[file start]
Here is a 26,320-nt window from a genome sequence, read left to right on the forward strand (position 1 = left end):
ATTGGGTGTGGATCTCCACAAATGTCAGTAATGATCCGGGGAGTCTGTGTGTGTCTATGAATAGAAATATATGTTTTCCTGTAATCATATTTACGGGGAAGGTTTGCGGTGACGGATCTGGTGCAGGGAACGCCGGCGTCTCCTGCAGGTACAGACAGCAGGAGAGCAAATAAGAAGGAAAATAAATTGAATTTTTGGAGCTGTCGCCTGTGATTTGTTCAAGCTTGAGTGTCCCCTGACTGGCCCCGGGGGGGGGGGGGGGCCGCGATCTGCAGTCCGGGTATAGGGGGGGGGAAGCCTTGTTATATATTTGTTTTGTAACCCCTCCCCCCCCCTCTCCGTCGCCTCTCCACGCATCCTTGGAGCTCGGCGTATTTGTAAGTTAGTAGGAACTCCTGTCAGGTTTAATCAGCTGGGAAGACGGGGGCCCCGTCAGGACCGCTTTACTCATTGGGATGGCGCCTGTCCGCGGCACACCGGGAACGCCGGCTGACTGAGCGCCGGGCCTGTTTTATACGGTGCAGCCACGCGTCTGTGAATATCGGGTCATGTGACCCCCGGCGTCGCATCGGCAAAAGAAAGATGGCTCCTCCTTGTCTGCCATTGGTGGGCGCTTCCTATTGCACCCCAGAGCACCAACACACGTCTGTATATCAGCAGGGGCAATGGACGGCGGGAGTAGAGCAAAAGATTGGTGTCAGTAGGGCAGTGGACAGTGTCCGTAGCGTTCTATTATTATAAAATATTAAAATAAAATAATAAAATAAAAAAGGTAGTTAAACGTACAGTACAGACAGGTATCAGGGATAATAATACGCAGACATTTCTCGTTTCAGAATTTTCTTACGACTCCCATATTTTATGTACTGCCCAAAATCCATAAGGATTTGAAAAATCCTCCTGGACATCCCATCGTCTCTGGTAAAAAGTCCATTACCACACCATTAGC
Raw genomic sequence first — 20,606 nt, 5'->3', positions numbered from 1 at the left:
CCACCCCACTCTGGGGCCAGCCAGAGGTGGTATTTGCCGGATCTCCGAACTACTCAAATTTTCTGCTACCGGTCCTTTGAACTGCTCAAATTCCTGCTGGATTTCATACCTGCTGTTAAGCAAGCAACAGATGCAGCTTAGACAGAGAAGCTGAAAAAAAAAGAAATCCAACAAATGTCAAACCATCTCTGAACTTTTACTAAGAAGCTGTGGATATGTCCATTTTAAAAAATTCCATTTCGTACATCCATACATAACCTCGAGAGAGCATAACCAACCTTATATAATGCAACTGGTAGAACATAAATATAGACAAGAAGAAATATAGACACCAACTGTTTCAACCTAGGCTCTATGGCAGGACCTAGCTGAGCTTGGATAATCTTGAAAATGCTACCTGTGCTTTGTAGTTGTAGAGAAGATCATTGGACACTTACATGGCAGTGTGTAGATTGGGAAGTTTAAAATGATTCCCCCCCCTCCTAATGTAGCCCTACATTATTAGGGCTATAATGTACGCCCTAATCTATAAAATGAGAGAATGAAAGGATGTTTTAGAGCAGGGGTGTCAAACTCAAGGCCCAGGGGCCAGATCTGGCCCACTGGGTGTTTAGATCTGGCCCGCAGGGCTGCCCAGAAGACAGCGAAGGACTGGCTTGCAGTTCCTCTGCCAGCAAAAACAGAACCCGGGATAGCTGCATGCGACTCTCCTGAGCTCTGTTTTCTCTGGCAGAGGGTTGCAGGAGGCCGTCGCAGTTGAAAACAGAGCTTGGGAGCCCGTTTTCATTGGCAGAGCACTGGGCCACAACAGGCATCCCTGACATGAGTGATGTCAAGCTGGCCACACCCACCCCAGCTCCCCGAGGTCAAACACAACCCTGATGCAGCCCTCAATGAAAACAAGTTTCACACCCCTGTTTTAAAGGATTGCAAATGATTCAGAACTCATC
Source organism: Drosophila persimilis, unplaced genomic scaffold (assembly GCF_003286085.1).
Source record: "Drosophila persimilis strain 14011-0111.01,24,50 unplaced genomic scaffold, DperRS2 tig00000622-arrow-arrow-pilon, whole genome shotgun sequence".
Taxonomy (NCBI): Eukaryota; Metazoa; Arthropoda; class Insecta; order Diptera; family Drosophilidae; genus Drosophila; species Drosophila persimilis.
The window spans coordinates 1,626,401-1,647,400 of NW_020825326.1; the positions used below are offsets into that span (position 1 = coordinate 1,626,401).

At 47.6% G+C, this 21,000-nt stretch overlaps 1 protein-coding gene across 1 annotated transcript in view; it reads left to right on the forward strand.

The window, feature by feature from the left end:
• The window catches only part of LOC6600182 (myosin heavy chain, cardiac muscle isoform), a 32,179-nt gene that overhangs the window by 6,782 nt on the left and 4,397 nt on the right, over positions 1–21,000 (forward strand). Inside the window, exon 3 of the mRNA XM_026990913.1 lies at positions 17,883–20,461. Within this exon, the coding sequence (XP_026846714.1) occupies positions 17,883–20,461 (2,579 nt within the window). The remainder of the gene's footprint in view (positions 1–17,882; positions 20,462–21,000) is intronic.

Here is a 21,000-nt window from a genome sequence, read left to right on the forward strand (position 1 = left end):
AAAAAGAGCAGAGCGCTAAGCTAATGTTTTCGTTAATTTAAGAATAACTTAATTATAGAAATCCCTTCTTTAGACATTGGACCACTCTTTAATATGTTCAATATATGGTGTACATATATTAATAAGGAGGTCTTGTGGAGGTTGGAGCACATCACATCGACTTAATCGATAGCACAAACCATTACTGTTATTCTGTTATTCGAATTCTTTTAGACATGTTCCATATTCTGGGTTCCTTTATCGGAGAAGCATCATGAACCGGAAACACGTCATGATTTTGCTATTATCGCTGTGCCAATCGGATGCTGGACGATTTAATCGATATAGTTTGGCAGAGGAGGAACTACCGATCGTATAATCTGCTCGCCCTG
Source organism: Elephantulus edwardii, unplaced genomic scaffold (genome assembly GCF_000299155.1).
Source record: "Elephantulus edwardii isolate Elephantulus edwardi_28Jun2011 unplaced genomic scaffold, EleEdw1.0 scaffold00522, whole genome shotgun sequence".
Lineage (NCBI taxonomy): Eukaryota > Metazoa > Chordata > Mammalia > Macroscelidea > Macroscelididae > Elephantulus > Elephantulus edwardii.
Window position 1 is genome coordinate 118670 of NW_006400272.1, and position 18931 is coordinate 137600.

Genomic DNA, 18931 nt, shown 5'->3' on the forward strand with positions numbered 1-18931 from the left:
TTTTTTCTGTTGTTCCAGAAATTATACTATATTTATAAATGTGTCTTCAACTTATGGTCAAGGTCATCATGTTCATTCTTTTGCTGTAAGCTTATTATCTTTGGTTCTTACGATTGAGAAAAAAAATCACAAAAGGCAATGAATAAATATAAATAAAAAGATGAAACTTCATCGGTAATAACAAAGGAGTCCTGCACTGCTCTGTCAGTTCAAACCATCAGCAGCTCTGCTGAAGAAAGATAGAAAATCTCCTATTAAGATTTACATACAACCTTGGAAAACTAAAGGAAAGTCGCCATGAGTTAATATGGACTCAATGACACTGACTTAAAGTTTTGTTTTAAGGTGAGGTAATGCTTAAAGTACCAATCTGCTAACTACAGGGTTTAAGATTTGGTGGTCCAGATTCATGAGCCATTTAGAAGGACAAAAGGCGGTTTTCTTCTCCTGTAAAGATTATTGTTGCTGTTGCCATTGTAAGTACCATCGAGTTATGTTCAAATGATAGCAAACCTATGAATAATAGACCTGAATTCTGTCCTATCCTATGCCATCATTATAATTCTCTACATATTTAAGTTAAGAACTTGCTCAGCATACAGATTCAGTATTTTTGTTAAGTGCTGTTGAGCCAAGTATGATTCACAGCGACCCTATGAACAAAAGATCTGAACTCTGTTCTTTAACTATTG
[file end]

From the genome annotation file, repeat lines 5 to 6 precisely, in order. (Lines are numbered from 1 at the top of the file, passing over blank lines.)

Source organism: Drosophila persimilis, unplaced genomic scaffold (assembly GCF_003286085.1).
Source record: "Drosophila persimilis strain 14011-0111.01,24,50 unplaced genomic scaffold, DperRS2 tig00000622-arrow-arrow-pilon, whole genome shotgun sequence".